Generation Y (aka the Millennials): Just the facts
Members of Generation Y (as with other generations before them) have been derided and maligned. People love to generalize about ‘ the younger generation’, and do it all the time. And it’s been going on for centuries.
“The children now love luxury; they have bad manners, contempt for authority; they allow disrespect for elders and love chatter in place of exercise. Children now are tyrants, not the servants of their households. They no longer rise when elders enter the room. They contradict their parents, chatter before company, gobble up dainties at the table, cross their legs, and tyrannize their teachers.” Anonymous (widely mis-attributed to Socrates)
And one of my personal favorites from Clarence Darrow:
“The first half of our lives is ruined by our parents and the second half by our children.”
Those older demean those younger (and the youth are not particularly admiring of their elders). Whether we do this in our personal lives or not, is naturally, a personal choice (and just as naturally, has consequences for our relationships). But in the courtroom and in voir dire, it is wiser to make choices based on what we know to be true of human nature rather than what we assume or choose to believe.
Here is (courtesy of the Pew Research Center) what we know now about Generation Y—the newest members of the jury panel.
- The oldest members are approaching 30 (the youngest are approaching adolescence).
- They are more inclined to trust institutions than either Gen X or Baby Boomers when they were coming of age.
- They are the most ethnically and racially diverse cohort of youth in the nation’s history: 18.5% are Hispanic; 14.2% are Black; 4.3% are Asian; 3.2% are of mixed race; and 59.8% are White.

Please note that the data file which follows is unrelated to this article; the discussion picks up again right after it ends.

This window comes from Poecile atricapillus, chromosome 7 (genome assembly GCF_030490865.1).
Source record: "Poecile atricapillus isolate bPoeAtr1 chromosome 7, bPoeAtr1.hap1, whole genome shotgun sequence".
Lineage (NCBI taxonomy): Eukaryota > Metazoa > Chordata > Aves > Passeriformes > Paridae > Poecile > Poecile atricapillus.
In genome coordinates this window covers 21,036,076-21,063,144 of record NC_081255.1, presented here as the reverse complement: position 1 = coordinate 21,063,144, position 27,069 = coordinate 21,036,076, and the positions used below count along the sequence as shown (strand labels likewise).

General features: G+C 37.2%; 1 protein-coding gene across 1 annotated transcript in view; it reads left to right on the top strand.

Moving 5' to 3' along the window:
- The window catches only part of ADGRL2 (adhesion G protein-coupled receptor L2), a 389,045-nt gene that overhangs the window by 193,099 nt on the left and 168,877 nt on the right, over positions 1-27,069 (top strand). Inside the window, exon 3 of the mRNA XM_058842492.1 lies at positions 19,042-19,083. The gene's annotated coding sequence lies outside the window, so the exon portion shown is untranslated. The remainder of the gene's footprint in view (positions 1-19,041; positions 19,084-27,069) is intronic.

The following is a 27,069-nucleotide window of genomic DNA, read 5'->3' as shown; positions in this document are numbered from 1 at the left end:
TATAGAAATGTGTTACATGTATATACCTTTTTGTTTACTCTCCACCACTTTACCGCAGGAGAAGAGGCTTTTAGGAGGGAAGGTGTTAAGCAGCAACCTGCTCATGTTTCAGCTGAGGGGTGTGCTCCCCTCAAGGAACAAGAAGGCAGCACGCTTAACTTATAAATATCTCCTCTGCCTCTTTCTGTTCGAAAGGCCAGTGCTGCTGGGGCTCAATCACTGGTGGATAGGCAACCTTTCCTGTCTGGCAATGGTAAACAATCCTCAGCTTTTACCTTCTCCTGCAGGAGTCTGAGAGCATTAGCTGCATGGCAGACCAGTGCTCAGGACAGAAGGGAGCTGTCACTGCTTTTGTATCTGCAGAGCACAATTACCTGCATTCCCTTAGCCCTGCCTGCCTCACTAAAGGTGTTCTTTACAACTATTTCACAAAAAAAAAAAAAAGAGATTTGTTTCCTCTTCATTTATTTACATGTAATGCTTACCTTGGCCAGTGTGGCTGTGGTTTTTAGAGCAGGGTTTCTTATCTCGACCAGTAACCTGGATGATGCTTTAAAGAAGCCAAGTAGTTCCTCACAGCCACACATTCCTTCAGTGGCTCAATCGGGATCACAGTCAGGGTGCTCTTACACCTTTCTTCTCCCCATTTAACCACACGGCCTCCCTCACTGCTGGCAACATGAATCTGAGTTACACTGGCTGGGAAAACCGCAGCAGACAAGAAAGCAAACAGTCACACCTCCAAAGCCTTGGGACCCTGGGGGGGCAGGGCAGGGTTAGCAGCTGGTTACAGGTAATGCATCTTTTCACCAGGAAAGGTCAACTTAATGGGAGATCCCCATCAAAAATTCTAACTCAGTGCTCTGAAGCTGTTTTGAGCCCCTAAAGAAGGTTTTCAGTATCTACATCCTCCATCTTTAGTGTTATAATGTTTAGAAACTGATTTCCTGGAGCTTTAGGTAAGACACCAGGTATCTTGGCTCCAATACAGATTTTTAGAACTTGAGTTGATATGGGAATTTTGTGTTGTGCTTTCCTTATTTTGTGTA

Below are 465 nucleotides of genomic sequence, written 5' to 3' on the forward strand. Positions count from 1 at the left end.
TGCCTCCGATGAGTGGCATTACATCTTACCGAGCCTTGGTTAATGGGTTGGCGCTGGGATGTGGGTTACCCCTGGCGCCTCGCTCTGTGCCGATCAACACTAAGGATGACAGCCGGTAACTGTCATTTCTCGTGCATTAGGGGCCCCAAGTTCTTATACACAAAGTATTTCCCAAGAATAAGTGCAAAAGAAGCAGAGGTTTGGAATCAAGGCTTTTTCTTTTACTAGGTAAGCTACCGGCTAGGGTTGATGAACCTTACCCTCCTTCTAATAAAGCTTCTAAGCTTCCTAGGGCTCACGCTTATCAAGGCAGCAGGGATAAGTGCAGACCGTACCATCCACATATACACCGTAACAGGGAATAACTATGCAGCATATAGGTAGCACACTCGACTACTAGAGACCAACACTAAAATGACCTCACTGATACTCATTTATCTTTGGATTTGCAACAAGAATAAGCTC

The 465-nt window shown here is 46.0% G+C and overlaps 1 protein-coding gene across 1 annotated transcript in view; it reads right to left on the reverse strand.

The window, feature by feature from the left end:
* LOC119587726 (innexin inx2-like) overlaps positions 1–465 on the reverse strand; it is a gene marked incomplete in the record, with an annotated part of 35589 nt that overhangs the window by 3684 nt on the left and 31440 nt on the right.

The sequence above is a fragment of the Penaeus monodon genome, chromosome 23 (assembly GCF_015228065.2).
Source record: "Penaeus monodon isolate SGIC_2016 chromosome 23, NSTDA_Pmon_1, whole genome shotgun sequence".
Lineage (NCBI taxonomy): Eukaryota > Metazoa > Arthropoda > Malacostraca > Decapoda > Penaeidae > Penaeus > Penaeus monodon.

- They are the least religiously observant/practicing cohort since religious behavior was added to survey research.
- They are the most politically progressive of any age group in modern history.
- They see social networking as normal and everyday activities and internet use as routine (e.g., tweeting, texting, Facebook, YouTube and Wikipedia).
All of these factoids have relevance for voir dire, case presentation and witness preparation. Millennials are often frightening for litigators because they are so ‘unknown’. Yet, many of them are old enough, sufficiently well educated, and assertive enough to be forces in the deliberation room. It is unwise to assume “young people are bad for plaintiffs” just as it is unwise to assume “women are good for plaintiffs” or “women are tough on crime”. It simply all depends.
We will watch as more substantive research emerges on Gen Y/Millennials. Undoubtedly we will write a paper on attitudes and values and litigation advocacy with Gen Y as we did with Generation X (http://www.keenetrial.com/articles/htm). In the meantime, watch yourself. Bias is often a subtle and insidious thing. Seeing this generation as different from those that have gone before (as indeed all generations have been) can help you avoid pigeonholing assumptions.